Rule AR2-1978(9) is designed to insure fairness and to prevent a judge against whom a demand for change has been filed to designate his successor. While we are satisfied a judge would not deliberately seek out a successor who might share his judicial philosophy, the parties, however may have a different view. Compliance with the rule will also avoid what otherwise might appear to be an unfair procedure.

In this instance, we note that Judge Smith, in his statement from the bench quoted earlier herein, mentioned that Marion's statements requesting a change of judge had been made to the presiding judge. This reference clearly implies that the presiding judge was notified concerning *551 Marion's request and acted upon the request. Further support for this implication exists in the presumption that an official charged with performing an official duty has performed that duty regularly. Section 31-11-03(15), NDCC. From the beginning we can infer that the presiding judge was informed and made or approved of the assignment of the case to Judge Medd. The record does not reflect that a written demand for change of judge was made or that a copy of the demand for change of judge and a copy of the assignment was sent to the clerk of the Supreme Court for approval by the Chief Justice.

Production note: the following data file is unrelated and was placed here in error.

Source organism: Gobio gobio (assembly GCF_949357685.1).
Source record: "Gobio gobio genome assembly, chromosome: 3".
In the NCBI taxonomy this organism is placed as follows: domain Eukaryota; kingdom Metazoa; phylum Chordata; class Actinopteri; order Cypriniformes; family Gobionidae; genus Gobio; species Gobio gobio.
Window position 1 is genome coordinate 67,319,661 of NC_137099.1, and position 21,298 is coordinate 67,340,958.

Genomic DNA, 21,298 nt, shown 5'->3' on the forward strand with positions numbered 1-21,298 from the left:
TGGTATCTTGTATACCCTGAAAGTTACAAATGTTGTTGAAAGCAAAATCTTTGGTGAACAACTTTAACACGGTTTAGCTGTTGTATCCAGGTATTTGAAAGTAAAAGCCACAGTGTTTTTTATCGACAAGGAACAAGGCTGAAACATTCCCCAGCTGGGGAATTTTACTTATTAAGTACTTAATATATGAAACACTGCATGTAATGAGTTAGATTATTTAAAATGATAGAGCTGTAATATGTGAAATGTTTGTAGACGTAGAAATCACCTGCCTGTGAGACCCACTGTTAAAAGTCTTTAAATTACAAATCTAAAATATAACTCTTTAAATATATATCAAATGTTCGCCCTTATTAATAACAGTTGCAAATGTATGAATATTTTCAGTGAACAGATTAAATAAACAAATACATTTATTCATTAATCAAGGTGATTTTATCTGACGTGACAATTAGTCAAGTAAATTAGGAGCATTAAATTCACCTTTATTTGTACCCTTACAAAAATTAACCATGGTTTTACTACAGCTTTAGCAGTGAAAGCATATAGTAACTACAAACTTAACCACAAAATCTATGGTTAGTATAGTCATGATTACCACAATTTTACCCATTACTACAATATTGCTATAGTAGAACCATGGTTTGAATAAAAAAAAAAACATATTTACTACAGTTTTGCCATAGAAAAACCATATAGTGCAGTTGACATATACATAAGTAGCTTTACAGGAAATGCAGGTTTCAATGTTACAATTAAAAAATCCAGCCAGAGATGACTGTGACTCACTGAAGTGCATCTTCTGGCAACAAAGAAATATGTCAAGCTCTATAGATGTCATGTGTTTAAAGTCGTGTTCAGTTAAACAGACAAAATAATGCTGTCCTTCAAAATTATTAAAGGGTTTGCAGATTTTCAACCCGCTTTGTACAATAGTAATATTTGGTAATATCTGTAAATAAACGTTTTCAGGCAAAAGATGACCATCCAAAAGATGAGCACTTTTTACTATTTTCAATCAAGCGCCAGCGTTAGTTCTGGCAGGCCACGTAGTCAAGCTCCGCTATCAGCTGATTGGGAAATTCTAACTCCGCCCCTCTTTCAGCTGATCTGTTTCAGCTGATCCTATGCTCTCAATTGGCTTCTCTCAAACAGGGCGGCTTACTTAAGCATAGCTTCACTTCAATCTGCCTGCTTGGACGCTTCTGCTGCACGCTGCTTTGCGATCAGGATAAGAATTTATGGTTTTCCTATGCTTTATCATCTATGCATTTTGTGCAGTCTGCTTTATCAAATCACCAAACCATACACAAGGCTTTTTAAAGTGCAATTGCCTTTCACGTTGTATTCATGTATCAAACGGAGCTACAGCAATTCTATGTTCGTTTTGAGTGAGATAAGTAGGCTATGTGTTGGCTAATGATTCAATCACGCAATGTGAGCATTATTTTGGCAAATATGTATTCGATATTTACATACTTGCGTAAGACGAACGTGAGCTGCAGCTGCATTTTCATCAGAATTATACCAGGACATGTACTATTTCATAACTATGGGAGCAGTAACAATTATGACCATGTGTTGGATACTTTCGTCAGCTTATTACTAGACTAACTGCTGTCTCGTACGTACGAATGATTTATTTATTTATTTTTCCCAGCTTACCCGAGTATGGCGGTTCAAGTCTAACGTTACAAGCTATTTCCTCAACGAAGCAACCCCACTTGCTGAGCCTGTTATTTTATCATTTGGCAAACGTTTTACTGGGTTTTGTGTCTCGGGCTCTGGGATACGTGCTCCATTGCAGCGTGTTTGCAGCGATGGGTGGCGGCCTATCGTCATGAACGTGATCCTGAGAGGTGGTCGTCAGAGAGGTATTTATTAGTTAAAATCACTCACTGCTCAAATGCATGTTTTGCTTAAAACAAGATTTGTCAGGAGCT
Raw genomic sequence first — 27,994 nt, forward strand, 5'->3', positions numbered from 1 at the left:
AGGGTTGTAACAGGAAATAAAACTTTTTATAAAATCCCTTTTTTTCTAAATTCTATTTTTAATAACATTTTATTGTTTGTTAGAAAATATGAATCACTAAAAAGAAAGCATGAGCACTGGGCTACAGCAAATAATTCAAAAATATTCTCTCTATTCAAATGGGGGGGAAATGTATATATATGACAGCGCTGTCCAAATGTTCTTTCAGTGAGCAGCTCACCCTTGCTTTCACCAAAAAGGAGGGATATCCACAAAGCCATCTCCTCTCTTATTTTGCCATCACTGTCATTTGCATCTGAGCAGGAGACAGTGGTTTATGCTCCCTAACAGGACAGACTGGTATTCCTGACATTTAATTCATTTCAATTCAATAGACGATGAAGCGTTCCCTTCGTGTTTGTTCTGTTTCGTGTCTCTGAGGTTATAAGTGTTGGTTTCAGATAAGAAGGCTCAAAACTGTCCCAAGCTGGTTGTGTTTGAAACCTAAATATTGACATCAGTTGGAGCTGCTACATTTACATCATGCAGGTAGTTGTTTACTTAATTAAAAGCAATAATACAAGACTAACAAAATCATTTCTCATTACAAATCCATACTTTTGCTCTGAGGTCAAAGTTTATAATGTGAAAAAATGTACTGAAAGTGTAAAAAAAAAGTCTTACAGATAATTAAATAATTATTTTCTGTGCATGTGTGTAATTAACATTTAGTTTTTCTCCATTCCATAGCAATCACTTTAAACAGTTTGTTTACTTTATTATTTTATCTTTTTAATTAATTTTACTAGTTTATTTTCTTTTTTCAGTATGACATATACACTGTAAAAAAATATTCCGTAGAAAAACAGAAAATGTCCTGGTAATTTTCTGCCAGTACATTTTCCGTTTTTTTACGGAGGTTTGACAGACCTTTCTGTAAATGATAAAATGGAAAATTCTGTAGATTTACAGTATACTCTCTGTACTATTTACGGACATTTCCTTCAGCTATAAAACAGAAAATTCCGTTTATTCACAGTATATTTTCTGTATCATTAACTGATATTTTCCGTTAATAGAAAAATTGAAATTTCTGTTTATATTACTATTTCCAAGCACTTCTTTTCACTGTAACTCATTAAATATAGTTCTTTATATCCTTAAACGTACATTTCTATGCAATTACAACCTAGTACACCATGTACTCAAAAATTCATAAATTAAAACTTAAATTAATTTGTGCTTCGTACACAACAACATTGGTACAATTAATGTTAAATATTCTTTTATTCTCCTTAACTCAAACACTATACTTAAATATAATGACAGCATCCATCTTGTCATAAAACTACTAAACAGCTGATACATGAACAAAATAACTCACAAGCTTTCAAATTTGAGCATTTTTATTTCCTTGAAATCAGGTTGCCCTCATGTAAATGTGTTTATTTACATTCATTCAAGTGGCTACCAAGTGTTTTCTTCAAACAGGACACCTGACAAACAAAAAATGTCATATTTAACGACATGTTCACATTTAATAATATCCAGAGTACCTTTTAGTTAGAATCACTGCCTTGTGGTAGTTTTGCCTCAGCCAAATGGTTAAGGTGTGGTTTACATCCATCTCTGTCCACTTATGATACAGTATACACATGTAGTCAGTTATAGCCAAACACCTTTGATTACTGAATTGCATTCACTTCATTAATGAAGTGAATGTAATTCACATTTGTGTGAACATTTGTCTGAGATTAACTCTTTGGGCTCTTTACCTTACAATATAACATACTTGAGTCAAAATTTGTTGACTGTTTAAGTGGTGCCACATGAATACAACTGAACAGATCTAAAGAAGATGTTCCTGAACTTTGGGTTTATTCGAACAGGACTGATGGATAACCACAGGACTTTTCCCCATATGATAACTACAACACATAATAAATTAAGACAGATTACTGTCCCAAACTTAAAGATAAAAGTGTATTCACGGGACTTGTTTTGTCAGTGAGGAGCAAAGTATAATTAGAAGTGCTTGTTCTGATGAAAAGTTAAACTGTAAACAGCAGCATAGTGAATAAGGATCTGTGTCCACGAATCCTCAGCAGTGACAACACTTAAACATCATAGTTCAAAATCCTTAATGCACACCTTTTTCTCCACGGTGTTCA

Obviously, some of the ministerial functions or steps could not be carried out because the demand for change of judge was not in writing. We do not believe that failure to carry out all of the ministerial functions is fatal under the totality of circumstances of this case. We reach this conclusion even though the record does not contain any documentation other than the comments by Judge Smith as to whether or not the presiding judge was contacted or acted upon the demand for change of judge.